Population of Florida monkeys -- that carry herpes -- is growing, study says

Photo of a rhesus macaque in Silver Springs State Park. (Courtesy: Steve Johnson, UF Institute of Food and Agricultural Sciences)

The herpes-carrying monkeys residing at a Florida state park could double their population in the next three years, according to new research.

While it’s extremely rare for herpes B to spread from monkey to a human, experts said it should still be considered a public health concern. Earlier this year, scientists said the growing population of rhesus macaques in Silver Springs State Park near Ocala don’t just carry herpes B, which is common for the species, but some of those monkeys have the virus in their saliva and other bodily fluids. They said it can increase the risk of spreading the disease.

Wildlife officials said in January they would consider removing the monkeys from the Sunshine State.

A study, published October 26, in Wildlife Management, said the monkey population will double by 2022 unless state officials intervene. There is at least 300 rhesus macaques in the park. The study says that figure could double by 2022. Scientists suggested sterilizing half of the adult females and removing half of the adults biennially to regulate the population.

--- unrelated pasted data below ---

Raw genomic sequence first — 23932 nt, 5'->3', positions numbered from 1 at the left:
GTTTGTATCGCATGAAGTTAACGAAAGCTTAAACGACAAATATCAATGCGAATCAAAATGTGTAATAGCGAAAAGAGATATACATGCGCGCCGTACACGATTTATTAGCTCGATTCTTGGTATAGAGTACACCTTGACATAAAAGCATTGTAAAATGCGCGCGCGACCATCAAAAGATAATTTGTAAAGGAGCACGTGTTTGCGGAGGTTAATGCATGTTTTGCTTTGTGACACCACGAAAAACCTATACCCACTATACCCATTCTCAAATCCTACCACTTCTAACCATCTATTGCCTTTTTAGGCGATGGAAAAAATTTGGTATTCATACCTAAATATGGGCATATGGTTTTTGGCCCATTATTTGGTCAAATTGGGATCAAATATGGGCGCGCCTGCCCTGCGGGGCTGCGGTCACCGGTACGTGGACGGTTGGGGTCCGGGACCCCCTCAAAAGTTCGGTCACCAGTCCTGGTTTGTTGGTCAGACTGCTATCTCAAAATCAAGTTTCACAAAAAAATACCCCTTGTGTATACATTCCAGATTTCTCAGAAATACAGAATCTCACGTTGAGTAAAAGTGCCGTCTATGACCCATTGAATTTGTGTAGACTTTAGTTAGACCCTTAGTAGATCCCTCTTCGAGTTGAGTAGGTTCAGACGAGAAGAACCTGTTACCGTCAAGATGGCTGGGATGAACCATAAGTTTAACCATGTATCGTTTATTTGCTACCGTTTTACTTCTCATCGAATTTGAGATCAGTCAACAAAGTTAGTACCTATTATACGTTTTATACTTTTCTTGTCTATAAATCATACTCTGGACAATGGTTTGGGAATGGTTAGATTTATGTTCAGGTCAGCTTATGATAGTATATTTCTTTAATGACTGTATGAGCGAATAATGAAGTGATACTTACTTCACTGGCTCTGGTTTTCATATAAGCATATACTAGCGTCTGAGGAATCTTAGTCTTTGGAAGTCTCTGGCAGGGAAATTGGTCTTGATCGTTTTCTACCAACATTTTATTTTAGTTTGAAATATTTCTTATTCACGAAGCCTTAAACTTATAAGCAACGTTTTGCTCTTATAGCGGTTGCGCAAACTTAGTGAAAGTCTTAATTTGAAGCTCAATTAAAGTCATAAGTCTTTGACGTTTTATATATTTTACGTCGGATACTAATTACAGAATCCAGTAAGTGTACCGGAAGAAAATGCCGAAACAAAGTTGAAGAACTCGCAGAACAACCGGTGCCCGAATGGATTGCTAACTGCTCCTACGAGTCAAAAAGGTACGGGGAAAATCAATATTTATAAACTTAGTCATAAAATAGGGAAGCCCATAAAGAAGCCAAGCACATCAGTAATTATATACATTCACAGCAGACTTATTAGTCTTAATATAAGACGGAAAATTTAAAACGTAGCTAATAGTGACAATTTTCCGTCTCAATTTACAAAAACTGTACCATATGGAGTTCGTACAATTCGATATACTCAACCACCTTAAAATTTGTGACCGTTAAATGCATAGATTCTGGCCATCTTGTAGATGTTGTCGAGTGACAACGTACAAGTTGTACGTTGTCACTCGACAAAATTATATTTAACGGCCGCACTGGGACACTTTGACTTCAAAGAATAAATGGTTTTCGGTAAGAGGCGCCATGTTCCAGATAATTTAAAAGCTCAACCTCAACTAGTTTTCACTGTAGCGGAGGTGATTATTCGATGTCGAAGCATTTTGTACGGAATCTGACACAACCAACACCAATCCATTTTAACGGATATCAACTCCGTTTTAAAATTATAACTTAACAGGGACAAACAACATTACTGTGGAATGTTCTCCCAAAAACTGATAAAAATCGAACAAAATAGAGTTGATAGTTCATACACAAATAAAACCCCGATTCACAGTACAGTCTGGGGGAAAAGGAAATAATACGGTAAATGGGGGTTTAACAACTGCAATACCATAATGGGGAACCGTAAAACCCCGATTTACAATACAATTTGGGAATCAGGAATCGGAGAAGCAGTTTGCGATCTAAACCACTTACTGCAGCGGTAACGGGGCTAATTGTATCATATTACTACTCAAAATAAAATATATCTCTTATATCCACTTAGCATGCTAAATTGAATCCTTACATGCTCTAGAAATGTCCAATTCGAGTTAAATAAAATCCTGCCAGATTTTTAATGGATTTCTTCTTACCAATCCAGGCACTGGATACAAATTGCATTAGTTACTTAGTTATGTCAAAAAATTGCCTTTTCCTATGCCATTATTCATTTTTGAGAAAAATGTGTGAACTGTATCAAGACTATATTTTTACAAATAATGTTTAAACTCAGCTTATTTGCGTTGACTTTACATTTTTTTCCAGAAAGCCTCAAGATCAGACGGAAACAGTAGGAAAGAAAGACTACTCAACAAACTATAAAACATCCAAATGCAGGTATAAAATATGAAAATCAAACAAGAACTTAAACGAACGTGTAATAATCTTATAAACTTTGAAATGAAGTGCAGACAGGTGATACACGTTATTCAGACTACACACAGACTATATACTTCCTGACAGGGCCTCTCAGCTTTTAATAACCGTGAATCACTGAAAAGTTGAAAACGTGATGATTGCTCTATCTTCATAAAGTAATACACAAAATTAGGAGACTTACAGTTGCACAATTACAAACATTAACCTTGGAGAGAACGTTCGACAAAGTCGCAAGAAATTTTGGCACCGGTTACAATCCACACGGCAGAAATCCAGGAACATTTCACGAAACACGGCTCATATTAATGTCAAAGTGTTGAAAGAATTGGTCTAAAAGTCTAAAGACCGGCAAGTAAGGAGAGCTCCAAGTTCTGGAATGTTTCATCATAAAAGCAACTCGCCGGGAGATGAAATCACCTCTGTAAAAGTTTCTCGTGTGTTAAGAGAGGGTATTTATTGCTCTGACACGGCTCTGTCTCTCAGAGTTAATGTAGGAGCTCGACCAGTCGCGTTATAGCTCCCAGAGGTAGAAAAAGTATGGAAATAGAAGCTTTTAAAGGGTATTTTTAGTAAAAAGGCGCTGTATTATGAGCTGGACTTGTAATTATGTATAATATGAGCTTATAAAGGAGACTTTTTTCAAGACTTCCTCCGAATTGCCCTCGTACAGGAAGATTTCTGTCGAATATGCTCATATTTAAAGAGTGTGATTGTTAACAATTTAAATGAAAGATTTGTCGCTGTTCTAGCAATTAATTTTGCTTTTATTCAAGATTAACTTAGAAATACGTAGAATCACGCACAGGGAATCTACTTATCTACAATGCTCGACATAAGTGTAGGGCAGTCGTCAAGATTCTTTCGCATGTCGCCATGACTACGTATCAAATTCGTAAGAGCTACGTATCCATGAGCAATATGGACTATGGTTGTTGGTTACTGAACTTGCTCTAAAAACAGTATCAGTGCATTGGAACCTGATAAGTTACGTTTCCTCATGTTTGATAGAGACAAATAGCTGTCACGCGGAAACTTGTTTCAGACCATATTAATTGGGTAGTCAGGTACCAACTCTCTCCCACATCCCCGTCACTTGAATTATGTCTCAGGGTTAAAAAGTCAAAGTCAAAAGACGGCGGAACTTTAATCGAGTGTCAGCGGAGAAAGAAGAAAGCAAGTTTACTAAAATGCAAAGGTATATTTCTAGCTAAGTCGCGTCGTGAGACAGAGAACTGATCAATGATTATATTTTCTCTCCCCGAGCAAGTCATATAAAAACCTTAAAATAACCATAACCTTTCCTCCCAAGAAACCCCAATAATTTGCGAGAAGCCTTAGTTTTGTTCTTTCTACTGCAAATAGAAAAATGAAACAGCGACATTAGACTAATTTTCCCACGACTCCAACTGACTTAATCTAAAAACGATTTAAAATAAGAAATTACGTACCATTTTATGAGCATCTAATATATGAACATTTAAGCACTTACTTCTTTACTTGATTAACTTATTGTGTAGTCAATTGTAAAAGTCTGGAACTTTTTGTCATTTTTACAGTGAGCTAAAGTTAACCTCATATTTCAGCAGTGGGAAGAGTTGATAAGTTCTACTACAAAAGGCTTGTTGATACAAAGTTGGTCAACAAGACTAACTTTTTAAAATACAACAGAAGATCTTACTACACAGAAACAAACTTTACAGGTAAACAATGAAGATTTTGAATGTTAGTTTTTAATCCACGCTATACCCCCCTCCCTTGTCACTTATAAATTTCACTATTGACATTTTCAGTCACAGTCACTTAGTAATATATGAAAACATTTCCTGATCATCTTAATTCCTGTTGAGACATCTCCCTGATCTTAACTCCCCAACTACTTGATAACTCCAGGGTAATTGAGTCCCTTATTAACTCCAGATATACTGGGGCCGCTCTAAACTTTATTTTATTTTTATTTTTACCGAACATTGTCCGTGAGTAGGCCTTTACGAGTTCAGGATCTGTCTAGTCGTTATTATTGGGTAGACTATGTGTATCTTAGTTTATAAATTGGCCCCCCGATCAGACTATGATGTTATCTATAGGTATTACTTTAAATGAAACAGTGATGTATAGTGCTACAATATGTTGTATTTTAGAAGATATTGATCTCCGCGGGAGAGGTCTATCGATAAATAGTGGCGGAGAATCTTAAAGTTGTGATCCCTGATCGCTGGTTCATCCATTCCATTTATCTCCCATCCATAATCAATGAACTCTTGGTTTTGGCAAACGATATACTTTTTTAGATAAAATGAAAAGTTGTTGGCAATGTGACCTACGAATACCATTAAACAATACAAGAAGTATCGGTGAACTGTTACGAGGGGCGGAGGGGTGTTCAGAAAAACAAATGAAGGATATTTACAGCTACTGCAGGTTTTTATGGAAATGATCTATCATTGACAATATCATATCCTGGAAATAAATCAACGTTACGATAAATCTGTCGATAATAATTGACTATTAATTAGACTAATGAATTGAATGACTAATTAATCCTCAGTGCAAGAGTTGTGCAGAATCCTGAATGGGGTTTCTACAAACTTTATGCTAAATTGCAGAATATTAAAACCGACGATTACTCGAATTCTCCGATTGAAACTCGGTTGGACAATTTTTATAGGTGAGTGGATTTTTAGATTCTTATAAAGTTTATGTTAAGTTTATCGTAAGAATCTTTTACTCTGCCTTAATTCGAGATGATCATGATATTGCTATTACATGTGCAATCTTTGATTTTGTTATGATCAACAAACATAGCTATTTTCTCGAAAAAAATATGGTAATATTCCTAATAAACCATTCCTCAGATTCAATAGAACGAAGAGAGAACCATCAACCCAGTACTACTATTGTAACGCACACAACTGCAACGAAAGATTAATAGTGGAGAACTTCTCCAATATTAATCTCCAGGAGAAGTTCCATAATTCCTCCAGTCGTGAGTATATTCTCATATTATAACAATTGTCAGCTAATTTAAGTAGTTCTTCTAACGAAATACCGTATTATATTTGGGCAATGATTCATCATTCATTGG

The growing population problem began back in the 1930s, when the original six rhesus macaques were released onto a small island in the Silver River, which is now part of the Silver Springs State Park today. The initial purpose was to create a tourist attraction. 

It turned out the rhesus macaques are strong swimmers and escaped into the woods. More were brought in to replace them, but they also left. 

By the 1980s, hundreds were living in the Marion County park. Between 1984 to 2012, state wildlife officials removed more than 1,000 to combat their growing population. However, the practice was put to a complete stop after the public learned the animals were being sold and taken to biomedical researchers, reports the National Geographic.

Last year, parts of the state park were shut down because the monkeys were displaying aggressive behavior.

FOX 13 has reached out to Florida Fish and Wildlife Conservation Commission for a statement.